mattmia2
  • Long Beach Ed
    Long Beach Ed Member Posts: 1,204
    edited December 2022
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    Haha, Reggi ! You beat me to it! Thank you!

    What held it together? The pointy indexing pin?

    So all this knob did was lower the bellows closer to the seat, venting faster or slower? Hahahah! Where's the precision thermostat?
  • mattmia2
    mattmia2 Member Posts: 9,655
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    It doesn't vent faster or slower, it changes the temp at which it closes.
  • Long Beach Ed
    Long Beach Ed Member Posts: 1,204
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    How? The steam hit it, the bellows extend. The dial moving them up or down 1/8" does what?
  • Chris_L
    Chris_L Member Posts: 336
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    The text in the attached photo says the port of the valve will get larger as the room temperature drops below the dial setting. (Unlike other adjustable valves the numbers on this one are in the range of room temps.)

    So it sounds like the valve is supposed to increase the port size in proportion to the delta T.
  • mattmia2
    mattmia2 Member Posts: 9,655
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    They close when the steam hits it or when the room temp is above a certain point. Once the steam is there they don't need to open again until the room is cold. Remember once the radiator is full of steam the steam condensing pulls more steam in.

    The screw adjusts what temp that closes and opens at. It will be in the room temp range.

    If the room is already warm enough, the bellows are closed when the cycle starts so the air can't vent, the radiator stays cold, when the room gets colder, the bellows open. It the boiler is still on, the radiator starts heating.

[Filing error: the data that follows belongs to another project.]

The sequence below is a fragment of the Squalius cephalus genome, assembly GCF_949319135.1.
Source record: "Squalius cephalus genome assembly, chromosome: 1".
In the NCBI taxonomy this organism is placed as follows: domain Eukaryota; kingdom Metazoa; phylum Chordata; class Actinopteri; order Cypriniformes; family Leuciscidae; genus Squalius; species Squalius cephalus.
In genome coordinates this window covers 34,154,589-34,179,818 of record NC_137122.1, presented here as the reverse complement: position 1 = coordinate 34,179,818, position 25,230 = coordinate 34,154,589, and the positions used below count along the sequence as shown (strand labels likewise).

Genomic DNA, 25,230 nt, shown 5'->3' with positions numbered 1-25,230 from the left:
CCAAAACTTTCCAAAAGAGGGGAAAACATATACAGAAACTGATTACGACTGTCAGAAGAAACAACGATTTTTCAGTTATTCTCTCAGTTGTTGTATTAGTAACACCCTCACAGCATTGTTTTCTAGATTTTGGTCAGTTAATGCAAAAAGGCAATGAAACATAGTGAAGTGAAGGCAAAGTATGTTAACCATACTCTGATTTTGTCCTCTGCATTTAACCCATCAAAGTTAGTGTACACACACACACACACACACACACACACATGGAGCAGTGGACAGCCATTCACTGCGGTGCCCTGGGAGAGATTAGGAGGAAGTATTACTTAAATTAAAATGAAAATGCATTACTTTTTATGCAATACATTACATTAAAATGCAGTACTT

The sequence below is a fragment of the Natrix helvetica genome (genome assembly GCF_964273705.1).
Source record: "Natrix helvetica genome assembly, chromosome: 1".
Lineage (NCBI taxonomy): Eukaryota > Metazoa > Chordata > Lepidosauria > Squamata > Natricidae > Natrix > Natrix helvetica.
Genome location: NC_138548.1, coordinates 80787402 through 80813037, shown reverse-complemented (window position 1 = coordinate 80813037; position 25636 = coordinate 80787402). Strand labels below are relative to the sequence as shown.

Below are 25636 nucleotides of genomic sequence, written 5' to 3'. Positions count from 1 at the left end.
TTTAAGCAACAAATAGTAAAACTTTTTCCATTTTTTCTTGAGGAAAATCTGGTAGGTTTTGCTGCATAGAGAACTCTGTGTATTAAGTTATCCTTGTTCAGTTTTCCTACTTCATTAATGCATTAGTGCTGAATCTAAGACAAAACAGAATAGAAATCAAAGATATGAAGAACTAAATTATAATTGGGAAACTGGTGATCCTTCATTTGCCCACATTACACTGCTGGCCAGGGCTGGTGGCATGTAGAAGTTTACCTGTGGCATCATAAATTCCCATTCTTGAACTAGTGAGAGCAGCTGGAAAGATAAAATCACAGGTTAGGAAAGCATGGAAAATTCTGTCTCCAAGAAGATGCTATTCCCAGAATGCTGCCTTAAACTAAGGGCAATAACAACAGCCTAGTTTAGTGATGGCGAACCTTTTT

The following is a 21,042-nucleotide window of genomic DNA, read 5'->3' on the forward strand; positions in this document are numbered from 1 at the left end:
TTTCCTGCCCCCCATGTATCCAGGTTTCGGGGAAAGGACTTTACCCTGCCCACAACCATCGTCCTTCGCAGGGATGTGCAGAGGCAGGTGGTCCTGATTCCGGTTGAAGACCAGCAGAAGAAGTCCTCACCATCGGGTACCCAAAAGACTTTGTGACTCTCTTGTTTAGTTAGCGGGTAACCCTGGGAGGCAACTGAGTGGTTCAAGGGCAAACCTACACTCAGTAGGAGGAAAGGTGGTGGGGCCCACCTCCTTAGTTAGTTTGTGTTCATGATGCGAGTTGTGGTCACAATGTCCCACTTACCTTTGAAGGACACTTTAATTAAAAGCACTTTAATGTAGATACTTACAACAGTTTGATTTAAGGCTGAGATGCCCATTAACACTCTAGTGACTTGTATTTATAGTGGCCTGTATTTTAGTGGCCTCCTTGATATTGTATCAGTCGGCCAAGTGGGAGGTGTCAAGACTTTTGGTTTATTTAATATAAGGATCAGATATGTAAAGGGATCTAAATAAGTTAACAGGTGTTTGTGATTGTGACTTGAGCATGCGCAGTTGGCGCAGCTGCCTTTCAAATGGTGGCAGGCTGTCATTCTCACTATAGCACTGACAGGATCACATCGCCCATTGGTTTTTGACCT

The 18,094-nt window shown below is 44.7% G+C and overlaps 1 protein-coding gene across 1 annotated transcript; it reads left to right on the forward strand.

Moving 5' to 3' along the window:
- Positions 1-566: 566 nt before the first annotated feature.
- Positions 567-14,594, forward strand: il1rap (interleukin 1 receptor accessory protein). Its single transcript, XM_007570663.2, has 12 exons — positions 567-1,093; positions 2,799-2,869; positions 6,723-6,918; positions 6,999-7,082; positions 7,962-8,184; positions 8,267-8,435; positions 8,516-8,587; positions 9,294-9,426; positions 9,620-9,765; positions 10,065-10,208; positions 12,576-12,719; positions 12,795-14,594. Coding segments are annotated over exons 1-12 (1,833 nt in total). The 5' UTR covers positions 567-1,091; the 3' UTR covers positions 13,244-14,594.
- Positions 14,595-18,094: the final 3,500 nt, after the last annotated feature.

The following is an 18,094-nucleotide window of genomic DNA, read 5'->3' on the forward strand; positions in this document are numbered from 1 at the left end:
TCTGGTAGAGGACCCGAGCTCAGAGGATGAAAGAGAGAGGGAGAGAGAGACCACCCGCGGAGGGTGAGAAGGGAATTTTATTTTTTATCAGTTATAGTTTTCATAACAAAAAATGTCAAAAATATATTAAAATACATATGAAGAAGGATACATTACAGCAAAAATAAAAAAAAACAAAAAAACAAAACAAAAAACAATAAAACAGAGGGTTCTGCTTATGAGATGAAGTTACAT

• reggi
    reggi Member Posts: 512
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    I think it was just a gadget, Long Beach Ed said:
    Haha, Reggi ! You beat me to it! Thank you! What held it together? The pointy indexing pin? So all this knob did was lower the bellows closer to the seat, venting faster or slower? Hahahah! Where's the precision thermostat?
    I don't remember ..  your picture with the box reminded me I had a similar one and when I found it it came right apart..
    I might of gotten it that way because I don't have a one-pipe system and wouldn't of need it functional... I'm not sure if there's anything missing..
    I'll take a closer look 
    One way to get familiar something you know nothing about is to ask a really smart person a really stupid question
    Long Beach Ed
  • mattmia2
    mattmia2 Member Posts: 9,655
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    Looks like there is a roll pin driven in to the side of the main body that allows it to only turn one revolution, if you drive that out you can unscrew it.
  • Long Beach Ed
    Long Beach Ed Member Posts: 1,204
    edited December 2022
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    That's a pin of sorts, but not a roll pin. The outside of it serves as a pointer for the dial. It's machined brass and pointed, so it would be difficult to pull out. They made these things difficult to take apart.

    The dial raises or lowers the bellows one revolution, maybe 3/16"...

    So when the temperature was set to 75 the venting was faster until steam closed it. When it was set to 55, the venting was slower until steam closed it. Is that how it, eh, worked. There was no "thermostat". The bellows reacted immediately (probably at about 150 degrees) when steam hit it. What varied was the venting, and that varied with the knob setting.

    Those Heat-Timer guys must have been from Brooklyn.

    Same bellows as today's Vari-Vent by the way. Wonder if these got unglued and fell into the seat too.